A Covesville man will spend a month in jail; pay more than $3,000 in fines, court costs and restitution; and be prohibited from owning any companion animal after an Albemarle County District Court judge found him guilty of animal cruelty charges.

Judge Robert H. Downer Jr. convicted Eric F. Johnson on Wednesday of one count of animal abuse and two counts of depriving animals of food and water. He had been found guilty of animal cruelty for similar actions in 2006 in Nelson County. 

Missy Vaclavicek testified that she was among neighbors who called Albemarle animal control Jan. 7 when they saw Johnson’s three dogs tethered in his backyard in temperatures estimated by witnesses to have been in the teens.

 “The polar vortex was coming and I was concerned about the dogs being outside,” Vaclavicek, a former county animal control officer, testified.

Animal control officer L. Crickenberger testified that, when he arrived around 11:30 a.m., the dogs did not have food or shelter and the one bowl of water in the yard had frozen over. One of the dogs, Precious, was pregnant. Tickles, a 7-month-old puppy without a collar, was tied by the neck to a tree stump with a short, matted chain too short to allow free movement.

Witnesses testified that Johnson brought his dogs into the house at night and chained them outside during the day when his girlfriend and he went to work and his children were in school. Bill Wells, a friend, testified he often came to check on the animals at Johnson’s request and did so that day.

Crickenberger testified that a friend of Johnson’s came to check on the animals as they were being seized and prior to Crickenberger making contact with the owner.

Officers seized the animals and took them to the Charlottesville-Albemarle Society for the Prevention of Cruelty to Animals.

Precious and a male named Chaos were considered “healthy and happy,” according to testimony from Kristen Scheller, the SPCA’s vet, who treated the animals. Tickles was considered healthy, but thin.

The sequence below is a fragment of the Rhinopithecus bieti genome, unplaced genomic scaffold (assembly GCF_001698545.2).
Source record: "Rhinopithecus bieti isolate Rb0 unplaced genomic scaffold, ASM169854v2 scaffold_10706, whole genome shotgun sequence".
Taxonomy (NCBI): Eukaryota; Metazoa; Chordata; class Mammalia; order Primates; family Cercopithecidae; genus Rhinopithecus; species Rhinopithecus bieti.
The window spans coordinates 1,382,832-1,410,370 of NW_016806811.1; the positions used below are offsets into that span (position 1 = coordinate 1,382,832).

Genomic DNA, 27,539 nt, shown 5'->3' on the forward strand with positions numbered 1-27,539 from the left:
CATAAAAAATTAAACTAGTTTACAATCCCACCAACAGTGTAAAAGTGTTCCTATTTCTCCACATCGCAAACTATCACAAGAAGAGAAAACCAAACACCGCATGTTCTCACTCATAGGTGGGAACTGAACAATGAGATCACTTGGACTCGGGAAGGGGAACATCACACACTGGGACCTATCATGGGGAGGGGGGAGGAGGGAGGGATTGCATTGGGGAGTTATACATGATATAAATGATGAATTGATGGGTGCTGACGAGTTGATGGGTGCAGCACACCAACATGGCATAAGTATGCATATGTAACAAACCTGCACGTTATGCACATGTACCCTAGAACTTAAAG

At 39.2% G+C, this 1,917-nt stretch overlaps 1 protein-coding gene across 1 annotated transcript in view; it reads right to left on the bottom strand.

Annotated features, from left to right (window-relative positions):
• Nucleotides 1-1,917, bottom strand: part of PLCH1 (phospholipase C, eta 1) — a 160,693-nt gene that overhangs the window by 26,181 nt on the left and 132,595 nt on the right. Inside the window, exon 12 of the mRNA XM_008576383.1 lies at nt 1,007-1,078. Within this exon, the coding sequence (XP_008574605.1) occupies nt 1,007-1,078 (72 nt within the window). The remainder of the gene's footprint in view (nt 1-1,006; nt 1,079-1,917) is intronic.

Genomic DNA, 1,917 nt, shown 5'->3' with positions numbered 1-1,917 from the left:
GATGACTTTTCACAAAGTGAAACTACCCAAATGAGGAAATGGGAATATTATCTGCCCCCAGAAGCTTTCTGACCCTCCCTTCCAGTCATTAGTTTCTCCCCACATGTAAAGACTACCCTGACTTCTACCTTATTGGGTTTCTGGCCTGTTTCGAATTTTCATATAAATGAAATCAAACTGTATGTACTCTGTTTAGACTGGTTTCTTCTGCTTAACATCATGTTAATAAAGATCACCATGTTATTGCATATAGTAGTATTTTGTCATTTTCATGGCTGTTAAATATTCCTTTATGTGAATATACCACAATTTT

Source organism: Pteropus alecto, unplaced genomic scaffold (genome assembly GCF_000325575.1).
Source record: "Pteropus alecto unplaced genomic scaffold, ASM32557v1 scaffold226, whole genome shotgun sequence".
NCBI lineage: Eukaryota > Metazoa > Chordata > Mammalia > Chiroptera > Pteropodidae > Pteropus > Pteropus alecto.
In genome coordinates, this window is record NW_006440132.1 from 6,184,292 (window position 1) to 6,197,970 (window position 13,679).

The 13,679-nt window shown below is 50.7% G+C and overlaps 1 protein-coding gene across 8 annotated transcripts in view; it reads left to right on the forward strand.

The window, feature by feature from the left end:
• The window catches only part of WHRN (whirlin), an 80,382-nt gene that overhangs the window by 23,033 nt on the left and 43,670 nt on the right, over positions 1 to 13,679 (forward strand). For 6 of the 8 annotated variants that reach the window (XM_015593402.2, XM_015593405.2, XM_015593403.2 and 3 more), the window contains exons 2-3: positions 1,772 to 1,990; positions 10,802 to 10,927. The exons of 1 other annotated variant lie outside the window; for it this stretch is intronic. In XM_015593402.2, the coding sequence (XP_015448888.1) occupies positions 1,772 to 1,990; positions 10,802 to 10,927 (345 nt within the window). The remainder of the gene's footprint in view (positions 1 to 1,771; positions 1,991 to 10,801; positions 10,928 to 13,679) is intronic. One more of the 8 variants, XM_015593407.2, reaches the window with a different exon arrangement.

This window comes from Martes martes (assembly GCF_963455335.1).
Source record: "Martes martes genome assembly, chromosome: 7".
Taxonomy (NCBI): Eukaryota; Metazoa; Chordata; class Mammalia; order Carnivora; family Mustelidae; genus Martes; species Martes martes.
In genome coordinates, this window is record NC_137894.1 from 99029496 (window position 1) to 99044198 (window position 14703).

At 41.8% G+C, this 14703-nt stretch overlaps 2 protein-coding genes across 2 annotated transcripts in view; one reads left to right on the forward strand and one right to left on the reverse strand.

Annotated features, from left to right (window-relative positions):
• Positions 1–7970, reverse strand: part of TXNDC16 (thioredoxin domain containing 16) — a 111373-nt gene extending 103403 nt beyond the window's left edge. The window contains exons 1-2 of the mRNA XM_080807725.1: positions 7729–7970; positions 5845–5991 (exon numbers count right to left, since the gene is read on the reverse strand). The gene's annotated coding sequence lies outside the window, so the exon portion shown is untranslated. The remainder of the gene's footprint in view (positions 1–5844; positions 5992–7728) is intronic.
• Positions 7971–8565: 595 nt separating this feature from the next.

“You shouldn’t be able to see a dog’s ribs,” she told the court.

Scheller said it would be difficult to estimate how long the dogs would need to be exposed to the cold weather before dying of hypothermia, but estimated that it would require several days of being in the elements.

She said that Precious’ puppies likely would have died in the cold had the pregnant dog whelped outside in those temperatures.

Johnson also was found guilty Wednesday of not having county dog licenses or vaccinations for the three dogs. Downer sentenced him to a year in jail, with 11 months suspended for cruelty for the method by which he had tethered Tickles and the lack of water, food and shelter.

 Court records show Johnson was not fined for cruelty, but was fined $680 on the other charges. He must pay $476 in court costs and was ordered to pay the SPCA $1,875 for medical care and expenses for housing his dogs after officers seized them.

Downer’s order that Johnson not possess any companion animal will, under Virginia law, prevent him for being caretaker for any dog, cat, “nonhuman primate, guinea pig, hamster, rabbit not raised for human food or fiber, exotic or native animal, reptile, exotic or native bird, or any feral animal.”

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